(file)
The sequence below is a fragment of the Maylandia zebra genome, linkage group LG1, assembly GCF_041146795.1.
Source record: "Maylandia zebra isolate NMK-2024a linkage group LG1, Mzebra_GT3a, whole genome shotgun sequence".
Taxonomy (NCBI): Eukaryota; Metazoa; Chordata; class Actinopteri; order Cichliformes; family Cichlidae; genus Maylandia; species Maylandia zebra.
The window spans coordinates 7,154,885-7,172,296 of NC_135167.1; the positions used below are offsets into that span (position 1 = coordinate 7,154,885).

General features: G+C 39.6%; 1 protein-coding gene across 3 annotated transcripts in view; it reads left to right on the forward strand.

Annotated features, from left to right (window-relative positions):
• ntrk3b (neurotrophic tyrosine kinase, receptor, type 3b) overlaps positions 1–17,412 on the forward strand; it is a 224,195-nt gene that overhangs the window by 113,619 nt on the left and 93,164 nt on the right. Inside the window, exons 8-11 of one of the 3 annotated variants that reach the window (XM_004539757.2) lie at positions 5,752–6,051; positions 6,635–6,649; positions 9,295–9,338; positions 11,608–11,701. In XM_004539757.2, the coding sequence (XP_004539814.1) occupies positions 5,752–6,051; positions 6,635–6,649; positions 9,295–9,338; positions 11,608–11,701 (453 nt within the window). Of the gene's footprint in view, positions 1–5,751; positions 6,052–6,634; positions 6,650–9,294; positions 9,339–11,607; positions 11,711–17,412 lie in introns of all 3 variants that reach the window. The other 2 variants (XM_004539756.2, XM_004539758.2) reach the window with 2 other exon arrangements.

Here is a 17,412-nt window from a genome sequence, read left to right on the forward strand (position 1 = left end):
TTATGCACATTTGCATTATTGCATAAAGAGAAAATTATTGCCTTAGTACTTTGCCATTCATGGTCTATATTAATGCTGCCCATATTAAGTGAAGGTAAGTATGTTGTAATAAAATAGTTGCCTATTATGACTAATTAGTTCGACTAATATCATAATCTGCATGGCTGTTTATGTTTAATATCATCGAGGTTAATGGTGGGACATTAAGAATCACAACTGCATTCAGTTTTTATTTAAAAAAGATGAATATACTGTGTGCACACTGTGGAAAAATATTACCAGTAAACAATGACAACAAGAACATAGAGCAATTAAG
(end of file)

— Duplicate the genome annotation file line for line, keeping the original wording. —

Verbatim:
The sequence below is a fragment of the Maylandia zebra genome, linkage group LG1, assembly GCF_041146795.1.
Source record: "Maylandia zebra isolate NMK-2024a linkage group LG1, Mzebra_GT3a, whole genome shotgun sequence".
Taxonomy (NCBI): Eukaryota; Metazoa; Chordata; class Actinopteri; order Cichliformes; family Cichlidae; genus Maylandia; species Maylandia zebra.
The window spans coordinates 7,154,885-7,172,296 of NC_135167.1; the positions used below are offsets into that span (position 1 = coordinate 7,154,885).

General features: G+C 39.6%; 1 protein-coding gene across 3 annotated transcripts in view; it reads left to right on the forward strand.

Annotated features, from left to right (window-relative positions):
• ntrk3b (neurotrophic tyrosine kinase, receptor, type 3b) overlaps positions 1–17,412 on the forward strand; it is a 224,195-nt gene that overhangs the window by 113,619 nt on the left and 93,164 nt on the right. Inside the window, exons 8-11 of one of the 3 annotated variants that reach the window (XM_004539757.2) lie at positions 5,752–6,051; positions 6,635–6,649; positions 9,295–9,338; positions 11,608–11,701. In XM_004539757.2, the coding sequence (XP_004539814.1) occupies positions 5,752–6,051; positions 6,635–6,649; positions 9,295–9,338; positions 11,608–11,701 (453 nt within the window). Of the gene's footprint in view, positions 1–5,751; positions 6,052–6,634; positions 6,650–9,294; positions 9,339–11,607; positions 11,711–17,412 lie in introns of all 3 variants that reach the window. The other 2 variants (XM_004539756.2, XM_004539758.2) reach the window with 2 other exon arrangements.

Here is a 17,412-nt window from a genome sequence, read left to right on the forward strand (position 1 = left end):
TTATGCACATTTGCATTATTGCATAAAGAGAAAATTATTGCCTTAGTACTTTGCCATTCATGGTCTATATTAATGCTGCCCATATTAAGTGAAGGTAAGTATGTTGTAATAAAATAGTTGCCTATTATGACTAATTAGTTCGACTAATATCATAATCTGCATGGCTGTTTATGTTTAATATCATCGAGGTTAATGGTGGGACATTAAGAATCACAACTGCATTCAGTTTTTATTTAAAAAAGATGAATATACTGTGTGCACACTGTGGAAAAATATTACCAGTAAACAATGACAACAAGAACATAGAGCAATTAAG